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Lecture 17 - Data Structures

As usual, create a directory to hold today's activities:

$ mkdir ~/cs170/labs/lab17 
$ cd ~/cs170/labs/lab17 

Test Results

You will get a chance to look over your test results before we get into our main topic for today. Overall, this test average was higher than previous years, by about 10 points. Log into inquire to see comments on your tests.

Standard Deviation

Data Structures!

Today we begin our journey down the rabbit hole of data structures. You have been using data structures for a while now, even if you might not have realised it. For example, lists are a data structure, just like dictionaries and tuples. Even the objects you have been creating are technically data structures.

Linked lists belong to a class known as linear data structures. They store a collection of data in a linear fashion, where access to an arbitrary element is restricted to a traversal through all of the previous elements. This is accomplished by having each node in the structure have a reference to another node of the same type.

Lab Activity 1
A Singly Linked List

A linked list is a sequential collection of data. A singly linked list is a sequential collection of data that can only be traversed in one direction. This may seem like it might be very restrictive. However, these types of lists are very powerful.


Create a file called linked_list.py in your directory. This file will contain everything you do with a linked list. The goal is to flesh this file out over the next couple of days, so that you will have a good linked list definition for future activities and assignments that will be using the linked list class.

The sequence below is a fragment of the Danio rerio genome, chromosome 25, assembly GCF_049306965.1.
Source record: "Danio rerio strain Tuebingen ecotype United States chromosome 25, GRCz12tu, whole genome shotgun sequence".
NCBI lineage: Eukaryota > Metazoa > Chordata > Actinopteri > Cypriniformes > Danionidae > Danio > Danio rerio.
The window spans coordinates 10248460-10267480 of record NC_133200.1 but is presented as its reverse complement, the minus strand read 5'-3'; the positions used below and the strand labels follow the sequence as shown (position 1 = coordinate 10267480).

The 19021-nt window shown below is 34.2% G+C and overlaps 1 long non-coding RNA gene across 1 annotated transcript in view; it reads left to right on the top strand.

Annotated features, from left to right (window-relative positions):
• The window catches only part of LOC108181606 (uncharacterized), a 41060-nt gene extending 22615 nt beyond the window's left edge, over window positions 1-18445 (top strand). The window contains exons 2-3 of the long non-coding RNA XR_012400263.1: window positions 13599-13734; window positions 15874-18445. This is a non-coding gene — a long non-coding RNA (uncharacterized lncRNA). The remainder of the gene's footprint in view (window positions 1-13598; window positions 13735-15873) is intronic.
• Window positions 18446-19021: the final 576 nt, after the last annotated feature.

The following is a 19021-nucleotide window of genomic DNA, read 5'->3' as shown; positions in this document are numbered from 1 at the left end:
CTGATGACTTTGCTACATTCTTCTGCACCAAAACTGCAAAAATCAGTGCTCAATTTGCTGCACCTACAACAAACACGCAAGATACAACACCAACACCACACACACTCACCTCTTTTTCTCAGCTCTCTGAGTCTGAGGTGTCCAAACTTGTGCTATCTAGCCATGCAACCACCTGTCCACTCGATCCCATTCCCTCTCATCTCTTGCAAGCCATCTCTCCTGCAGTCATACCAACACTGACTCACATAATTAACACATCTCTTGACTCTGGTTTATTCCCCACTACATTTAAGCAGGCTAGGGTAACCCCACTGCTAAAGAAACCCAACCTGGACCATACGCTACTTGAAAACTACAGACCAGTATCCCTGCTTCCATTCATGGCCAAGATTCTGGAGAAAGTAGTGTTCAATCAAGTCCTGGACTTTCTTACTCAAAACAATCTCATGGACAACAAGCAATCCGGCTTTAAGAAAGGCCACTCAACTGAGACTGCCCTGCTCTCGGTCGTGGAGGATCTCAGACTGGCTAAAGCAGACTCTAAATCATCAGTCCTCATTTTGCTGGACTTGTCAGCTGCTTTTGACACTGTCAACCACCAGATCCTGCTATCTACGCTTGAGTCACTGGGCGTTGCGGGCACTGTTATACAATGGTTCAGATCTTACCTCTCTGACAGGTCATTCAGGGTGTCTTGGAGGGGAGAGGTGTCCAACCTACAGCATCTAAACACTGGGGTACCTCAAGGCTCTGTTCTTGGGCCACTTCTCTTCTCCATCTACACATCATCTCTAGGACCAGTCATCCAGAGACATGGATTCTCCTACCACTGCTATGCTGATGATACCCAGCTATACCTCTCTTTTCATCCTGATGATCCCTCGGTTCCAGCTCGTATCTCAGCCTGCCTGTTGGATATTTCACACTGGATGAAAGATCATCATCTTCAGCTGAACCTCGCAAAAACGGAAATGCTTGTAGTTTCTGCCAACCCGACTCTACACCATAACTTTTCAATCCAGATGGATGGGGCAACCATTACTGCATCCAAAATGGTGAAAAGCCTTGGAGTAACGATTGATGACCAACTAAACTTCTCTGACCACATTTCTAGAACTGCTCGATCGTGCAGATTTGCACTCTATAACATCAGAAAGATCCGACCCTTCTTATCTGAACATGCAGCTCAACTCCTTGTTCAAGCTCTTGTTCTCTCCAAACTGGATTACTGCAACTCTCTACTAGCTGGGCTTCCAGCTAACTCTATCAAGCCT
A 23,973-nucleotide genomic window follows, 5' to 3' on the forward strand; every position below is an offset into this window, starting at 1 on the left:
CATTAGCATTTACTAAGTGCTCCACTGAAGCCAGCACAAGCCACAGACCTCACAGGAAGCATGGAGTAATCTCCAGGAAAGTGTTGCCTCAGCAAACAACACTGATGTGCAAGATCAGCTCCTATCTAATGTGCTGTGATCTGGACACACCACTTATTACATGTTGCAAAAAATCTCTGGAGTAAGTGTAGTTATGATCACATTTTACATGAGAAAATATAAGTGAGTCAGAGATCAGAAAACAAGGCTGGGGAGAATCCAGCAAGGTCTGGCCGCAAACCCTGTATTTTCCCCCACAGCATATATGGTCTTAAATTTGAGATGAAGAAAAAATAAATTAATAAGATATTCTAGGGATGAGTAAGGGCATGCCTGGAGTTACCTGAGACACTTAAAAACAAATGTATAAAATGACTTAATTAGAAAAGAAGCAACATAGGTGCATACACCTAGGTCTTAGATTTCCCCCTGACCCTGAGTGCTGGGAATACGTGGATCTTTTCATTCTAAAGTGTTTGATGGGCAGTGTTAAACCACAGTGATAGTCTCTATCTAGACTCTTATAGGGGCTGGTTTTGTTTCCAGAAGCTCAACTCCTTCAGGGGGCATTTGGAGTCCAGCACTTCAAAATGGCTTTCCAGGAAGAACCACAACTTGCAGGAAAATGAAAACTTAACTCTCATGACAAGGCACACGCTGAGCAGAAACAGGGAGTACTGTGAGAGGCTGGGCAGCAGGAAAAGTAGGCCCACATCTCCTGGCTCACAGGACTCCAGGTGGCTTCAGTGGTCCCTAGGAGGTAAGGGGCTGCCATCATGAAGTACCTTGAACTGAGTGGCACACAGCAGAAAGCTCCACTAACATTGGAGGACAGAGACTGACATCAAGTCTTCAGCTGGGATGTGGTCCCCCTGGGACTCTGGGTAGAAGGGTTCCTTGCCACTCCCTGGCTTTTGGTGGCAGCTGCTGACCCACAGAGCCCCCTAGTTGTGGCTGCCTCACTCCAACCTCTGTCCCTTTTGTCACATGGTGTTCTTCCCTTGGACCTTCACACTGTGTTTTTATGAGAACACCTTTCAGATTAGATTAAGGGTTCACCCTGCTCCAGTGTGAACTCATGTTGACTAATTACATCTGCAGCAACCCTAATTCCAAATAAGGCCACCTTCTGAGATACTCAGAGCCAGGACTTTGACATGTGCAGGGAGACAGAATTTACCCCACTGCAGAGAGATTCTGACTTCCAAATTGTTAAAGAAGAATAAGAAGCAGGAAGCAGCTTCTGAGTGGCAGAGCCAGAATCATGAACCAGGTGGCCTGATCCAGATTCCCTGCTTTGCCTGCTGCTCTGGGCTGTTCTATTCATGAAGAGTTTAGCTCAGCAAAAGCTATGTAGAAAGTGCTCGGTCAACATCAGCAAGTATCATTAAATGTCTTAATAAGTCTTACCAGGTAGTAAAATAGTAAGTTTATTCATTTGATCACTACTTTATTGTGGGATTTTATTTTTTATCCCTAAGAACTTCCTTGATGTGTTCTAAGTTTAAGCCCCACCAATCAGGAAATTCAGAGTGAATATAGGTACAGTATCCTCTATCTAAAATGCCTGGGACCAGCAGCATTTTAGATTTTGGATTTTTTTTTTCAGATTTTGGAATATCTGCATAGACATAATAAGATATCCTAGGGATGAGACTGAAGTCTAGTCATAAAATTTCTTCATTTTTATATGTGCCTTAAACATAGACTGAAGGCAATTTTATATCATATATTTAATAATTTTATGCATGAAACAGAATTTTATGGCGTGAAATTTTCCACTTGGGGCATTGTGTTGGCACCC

In this file, create a class called LinkedList. This class needs at least one attribute: head. This attribute will operate under the invariant that it always points to either the first element of the list, or None if the linked list is currently empty.

Inside this class, create a new class called Node. Notice that this class is defined inside of LinkedList, meaning to access the Node class you have to go through the LinkedList class. This inner class should have at least two attributes: data and next. Data can be anything, but we are going to operate under the invariant that next either refers to another instance of Node, or is None.

Once you have these classes set up, you should be able to manually construct a linked list like you see in the example below.


>>> my_linked_list = LinkedList()
>>> my_linked_list.head = LinkedList.Node()
>>> my_linked_list.head.data = "Hello"
>>> my_next_node = LinkedList.Node()
>>> my_linked_list.head.next = my_next_node
>>> my_next_node.data = "World"
>>> print(my_linked_list.head.data)
>>> print(my_linked_list.head.next.data)


  • Notice that my constructor for both a Node and the LinkedList don't take any parameters. you need to define default values for all of the attributes, so that the attributes definitely exist, but contain their associated default values.

  • The inner class Node can only be accessed through the LinkedList class. This means you have to specify the name of the enclosing class to get access to the inner class definition.

  • We can string together an arbitrary number of attribute accesses, without needing to specify an intermediate variable to hold the value of the first access. This is because the "." operator is left-associative:

          my_linked_list.head.next.data == (((my_linked_list.head).next).data)
    Which is also equivalent to:
          head = my_linked_list.head
          heads_next = head.next
          heads_next_data = heads_next.data